by Berry Friesen (November 10, 2015)
As I’ve tried to explain in the previous two posts, Jesus changed how the world works.
By his compassion, forgiveness and self-giving love, he offered the world an account of what makes life meaningful and how we can live with one another in peace. Jesus deliberately enacted this new way in the relationships he formed, in the spectacles he created, in the rituals he initiated and in the very public way he died.
This new way of being human has proved to be powerfully attractive and its transformative energy is only increasing with time. We find echoes of this attraction and energy in popular culture; in the way everyday people describe a good life and their dissatisfaction with counterfeits; in the inability of systemic values such as law, nation, religion and empire to maintain legitimacy and retain our loyalty; in the ever-shorter shelf-life of the empire’s propaganda.
As stated by Tony Bartlett, author of Virtually Christian and the writer whose insights have guided this three-part reflection, Jesus “wrested human meaning from its violent foundations and reprogrammed it as compassion, forgiveness, life and peace.”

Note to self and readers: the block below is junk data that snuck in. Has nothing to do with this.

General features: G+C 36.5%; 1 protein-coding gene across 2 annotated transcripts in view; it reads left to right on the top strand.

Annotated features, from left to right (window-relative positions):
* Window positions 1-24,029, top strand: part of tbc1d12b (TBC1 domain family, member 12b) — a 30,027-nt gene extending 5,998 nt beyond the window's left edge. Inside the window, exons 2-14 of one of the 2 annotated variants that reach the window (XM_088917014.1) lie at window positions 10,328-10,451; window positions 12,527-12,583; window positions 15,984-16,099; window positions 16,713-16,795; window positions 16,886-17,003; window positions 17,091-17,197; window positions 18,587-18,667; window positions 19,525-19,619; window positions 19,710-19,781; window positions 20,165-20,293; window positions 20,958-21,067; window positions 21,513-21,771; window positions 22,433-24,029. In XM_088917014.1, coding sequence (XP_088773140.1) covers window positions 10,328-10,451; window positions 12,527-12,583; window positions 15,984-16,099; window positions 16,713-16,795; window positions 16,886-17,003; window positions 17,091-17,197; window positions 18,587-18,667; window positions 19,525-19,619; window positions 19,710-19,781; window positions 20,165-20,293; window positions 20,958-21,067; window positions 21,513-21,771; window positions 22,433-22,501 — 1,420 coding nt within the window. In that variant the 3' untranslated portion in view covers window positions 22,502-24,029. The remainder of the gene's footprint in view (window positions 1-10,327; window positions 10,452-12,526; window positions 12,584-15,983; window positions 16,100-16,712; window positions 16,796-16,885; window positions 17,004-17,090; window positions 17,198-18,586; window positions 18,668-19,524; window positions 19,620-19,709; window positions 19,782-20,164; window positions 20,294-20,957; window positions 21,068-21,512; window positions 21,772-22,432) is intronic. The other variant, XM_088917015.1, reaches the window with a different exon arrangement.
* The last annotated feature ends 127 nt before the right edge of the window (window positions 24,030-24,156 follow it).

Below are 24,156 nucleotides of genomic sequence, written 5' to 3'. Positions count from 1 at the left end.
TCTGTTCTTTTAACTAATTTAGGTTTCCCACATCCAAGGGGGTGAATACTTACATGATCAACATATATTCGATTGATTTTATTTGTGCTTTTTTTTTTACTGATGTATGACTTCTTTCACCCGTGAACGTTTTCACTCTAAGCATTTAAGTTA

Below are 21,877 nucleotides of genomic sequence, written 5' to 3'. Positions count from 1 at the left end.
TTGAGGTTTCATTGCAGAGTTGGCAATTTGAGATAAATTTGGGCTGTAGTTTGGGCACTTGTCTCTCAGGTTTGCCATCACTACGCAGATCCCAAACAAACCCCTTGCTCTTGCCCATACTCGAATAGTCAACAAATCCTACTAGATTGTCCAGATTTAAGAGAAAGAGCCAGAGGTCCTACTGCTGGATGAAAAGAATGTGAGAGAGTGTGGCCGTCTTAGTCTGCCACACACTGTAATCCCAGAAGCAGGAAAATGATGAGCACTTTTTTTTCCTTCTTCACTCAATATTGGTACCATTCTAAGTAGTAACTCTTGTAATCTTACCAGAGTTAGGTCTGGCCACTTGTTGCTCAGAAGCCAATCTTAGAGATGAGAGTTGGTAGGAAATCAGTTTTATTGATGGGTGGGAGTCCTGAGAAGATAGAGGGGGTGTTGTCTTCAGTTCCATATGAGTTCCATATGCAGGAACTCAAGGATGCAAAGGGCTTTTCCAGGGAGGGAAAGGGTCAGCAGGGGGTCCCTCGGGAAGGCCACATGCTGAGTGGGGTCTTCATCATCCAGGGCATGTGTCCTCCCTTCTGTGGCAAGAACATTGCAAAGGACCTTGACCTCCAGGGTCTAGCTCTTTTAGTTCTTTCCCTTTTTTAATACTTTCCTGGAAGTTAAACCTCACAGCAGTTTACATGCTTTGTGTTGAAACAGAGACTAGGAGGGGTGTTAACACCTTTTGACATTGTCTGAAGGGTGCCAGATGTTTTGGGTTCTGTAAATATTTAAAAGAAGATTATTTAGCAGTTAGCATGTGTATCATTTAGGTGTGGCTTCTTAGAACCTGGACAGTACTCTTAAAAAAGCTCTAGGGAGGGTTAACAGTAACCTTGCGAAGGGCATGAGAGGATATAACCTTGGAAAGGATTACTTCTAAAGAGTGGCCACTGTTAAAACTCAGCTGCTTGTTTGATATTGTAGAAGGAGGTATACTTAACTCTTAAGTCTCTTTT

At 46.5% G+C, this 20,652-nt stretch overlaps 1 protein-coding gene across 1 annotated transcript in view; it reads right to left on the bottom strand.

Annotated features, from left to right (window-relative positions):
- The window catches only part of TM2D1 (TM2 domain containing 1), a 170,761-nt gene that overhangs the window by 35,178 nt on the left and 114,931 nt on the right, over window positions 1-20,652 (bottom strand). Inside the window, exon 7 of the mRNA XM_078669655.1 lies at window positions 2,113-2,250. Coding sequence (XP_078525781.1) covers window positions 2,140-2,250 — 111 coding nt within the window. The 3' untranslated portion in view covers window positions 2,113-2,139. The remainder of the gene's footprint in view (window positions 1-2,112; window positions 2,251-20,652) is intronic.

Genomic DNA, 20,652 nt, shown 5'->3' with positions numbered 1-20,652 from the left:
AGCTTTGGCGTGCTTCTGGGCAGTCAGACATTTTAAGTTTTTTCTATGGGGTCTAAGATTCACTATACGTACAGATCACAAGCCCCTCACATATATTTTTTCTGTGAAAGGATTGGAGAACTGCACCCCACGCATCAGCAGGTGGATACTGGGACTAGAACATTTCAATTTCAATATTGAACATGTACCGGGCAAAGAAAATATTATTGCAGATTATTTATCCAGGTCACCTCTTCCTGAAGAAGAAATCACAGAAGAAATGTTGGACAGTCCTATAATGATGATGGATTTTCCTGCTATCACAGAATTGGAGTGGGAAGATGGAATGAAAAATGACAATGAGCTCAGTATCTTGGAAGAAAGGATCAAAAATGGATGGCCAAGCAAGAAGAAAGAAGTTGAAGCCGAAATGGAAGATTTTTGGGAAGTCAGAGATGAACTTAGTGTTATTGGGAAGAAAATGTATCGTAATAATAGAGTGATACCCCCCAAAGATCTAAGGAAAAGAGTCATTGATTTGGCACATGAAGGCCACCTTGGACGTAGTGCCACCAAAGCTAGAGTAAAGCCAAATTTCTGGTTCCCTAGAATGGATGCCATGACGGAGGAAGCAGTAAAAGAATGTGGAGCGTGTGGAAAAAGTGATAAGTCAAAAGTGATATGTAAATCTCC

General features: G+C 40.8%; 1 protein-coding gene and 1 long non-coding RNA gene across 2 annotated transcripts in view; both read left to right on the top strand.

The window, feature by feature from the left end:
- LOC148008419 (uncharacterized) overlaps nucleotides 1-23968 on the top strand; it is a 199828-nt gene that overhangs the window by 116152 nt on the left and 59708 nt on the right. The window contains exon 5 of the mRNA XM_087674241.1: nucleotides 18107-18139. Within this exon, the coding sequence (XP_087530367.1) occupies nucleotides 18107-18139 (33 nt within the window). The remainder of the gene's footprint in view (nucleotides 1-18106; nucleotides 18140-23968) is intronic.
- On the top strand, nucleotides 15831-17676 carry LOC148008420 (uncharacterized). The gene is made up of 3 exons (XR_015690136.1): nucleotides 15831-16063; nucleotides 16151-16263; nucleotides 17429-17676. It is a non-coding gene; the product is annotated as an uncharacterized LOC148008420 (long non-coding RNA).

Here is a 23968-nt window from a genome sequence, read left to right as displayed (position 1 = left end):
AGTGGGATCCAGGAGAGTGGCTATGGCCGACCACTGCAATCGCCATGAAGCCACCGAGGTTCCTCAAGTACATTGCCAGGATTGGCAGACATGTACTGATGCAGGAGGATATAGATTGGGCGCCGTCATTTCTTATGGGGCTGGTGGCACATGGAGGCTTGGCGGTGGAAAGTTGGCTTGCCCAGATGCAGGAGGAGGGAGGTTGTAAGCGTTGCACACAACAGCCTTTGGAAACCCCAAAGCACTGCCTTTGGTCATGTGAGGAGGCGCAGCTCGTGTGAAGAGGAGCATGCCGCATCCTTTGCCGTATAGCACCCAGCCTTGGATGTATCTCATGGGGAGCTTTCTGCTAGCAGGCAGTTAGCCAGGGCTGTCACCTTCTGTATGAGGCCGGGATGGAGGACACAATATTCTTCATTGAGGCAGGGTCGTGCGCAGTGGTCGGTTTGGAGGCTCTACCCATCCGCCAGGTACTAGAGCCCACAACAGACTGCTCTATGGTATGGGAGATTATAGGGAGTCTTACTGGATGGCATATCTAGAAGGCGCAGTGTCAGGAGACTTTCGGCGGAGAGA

Jesus’ impact is not only personal to those individuals who believe in him, says Bartlett, but over time has become cultural and public, impacting all of humanity: “The message of Jesus [has] by now become part of our human fabric.” It has changed what it means to be human.
Why don’t we see this? The question is meant for those of us who self-identity as Christians, who claim to be following his way. We so often look right past how Jesus has changed the world, focusing instead on what he accomplished for religious individuals in a future time and place.
Bartlett’s answer to this question takes us to John the Baptist, Jesus’s mentor and the man Jesus called the greatest of all the prophets. John doubted Jesus was the one he had been waiting for because the Romans still maintained their power, as did the priests and scribes in the religious realm. John expected the coming of the empire of YHWH to be ushered in with the violence of superior force, much as Elijah had done it in ancient times.
When we say that Jesus changes human hearts, but that the world hasn’t changed, we—like John the Baptist—pay allegiance to violence as ruler of the world and the measure of all things.
Meanwhile, Jesus’ way of being human increasingly defines humanity’s aspirations. Wouldn’t it be ironic if Christians were among the last to notice?